2.3.6 Numbering a dimension from its last element
Array index values are subtly asymmetric: An index of 1 represents the
first element, 2 represents the second element, 3 the third, and so on.
In order to refer to the last, or next to last, or any element relative
to the final element, you apparently need to find out the length of the
dimension.
In order to remedy this asymmetry, Yorick interprets numbers less than 1
relative to the final element of an array. Hence, x(1) and
x(2) are the first and second elements of x, while
x(0) and x(1) are the last and next to last elements, and
so on.
With this convention for negative indices, many Yorick programs can
be written without the need to determine the length of a dimension:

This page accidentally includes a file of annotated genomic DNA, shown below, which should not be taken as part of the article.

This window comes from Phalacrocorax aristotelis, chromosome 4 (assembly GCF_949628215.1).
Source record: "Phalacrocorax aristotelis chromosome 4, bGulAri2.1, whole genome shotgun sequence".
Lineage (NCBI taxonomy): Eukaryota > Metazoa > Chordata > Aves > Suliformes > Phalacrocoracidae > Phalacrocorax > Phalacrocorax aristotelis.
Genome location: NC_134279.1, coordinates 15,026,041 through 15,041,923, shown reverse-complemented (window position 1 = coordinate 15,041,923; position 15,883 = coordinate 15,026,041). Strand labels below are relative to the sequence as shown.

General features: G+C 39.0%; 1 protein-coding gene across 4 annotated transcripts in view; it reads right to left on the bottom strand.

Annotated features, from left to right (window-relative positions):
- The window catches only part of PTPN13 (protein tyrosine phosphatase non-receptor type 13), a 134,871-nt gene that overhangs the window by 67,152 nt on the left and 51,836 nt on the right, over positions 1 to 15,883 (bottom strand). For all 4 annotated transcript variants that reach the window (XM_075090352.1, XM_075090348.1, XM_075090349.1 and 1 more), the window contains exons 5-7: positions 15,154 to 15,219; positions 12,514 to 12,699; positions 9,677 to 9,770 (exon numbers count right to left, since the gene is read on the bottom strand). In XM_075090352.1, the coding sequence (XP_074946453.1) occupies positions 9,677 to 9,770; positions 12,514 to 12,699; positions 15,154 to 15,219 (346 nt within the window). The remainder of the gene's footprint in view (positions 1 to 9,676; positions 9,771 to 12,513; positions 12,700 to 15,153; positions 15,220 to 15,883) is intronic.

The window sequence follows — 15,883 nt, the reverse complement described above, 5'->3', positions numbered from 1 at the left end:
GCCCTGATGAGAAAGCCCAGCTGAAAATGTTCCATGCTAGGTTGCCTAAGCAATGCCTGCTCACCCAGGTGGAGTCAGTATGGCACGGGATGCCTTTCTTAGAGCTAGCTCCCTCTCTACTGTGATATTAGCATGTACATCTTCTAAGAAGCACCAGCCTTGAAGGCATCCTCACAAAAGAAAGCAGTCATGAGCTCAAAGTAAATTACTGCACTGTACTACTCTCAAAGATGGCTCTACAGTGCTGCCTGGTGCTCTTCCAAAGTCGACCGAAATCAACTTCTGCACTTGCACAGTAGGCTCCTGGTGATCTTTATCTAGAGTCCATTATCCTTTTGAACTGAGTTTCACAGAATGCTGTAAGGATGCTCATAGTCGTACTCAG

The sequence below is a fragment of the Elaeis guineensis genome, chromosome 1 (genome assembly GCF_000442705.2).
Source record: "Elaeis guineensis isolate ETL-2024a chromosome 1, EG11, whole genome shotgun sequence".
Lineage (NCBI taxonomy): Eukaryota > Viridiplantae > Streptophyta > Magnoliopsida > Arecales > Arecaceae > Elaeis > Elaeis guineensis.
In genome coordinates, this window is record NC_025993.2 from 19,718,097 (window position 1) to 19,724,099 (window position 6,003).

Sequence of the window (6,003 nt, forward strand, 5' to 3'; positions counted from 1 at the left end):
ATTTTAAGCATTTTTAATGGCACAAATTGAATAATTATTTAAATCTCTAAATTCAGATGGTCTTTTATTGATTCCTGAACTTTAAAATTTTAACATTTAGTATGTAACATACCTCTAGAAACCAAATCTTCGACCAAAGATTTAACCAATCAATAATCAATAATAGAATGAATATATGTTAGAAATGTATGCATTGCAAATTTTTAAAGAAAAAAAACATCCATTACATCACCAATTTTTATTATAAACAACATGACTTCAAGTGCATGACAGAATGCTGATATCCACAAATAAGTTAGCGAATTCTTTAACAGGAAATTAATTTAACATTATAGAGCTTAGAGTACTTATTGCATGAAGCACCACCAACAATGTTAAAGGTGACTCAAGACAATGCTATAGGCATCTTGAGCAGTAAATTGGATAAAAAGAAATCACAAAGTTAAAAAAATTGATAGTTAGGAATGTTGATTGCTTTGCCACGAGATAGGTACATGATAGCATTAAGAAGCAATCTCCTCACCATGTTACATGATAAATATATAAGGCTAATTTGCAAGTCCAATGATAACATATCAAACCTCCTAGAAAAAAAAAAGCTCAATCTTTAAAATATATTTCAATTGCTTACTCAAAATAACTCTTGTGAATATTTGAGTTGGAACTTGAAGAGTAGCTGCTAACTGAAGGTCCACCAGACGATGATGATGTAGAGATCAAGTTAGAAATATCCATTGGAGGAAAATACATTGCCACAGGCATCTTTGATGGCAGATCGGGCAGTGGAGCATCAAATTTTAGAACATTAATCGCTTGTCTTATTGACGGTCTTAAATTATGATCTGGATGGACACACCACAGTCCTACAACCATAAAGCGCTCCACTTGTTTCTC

deriv = (f(3:0)f(1:2)) / (x(3:0)x(1:2));

computes a pointcentered estimate of the derivative of a function
f with values known at points x. (A better way to compute
this derivative is to use the pcen and dif range functions
described below. See section Rank preserving (finite difference) range functions.)
In this example, the extra effort required to compute the array length
would be slight:
 n = numberof(f);
deriv = (f(3:n)f(1:n2)) / (x(3:n)x(1:n2));

However, using the negative index convention produces faster code, and
generalizes to multidimensional cases in an obvious way.
The negative index convention works for scalar index values and for the
start or stop field of an index range (as in the example). Dealing with
negative indices in an index list would slow the code down too much, so
the values in an index list may not be zero or negative.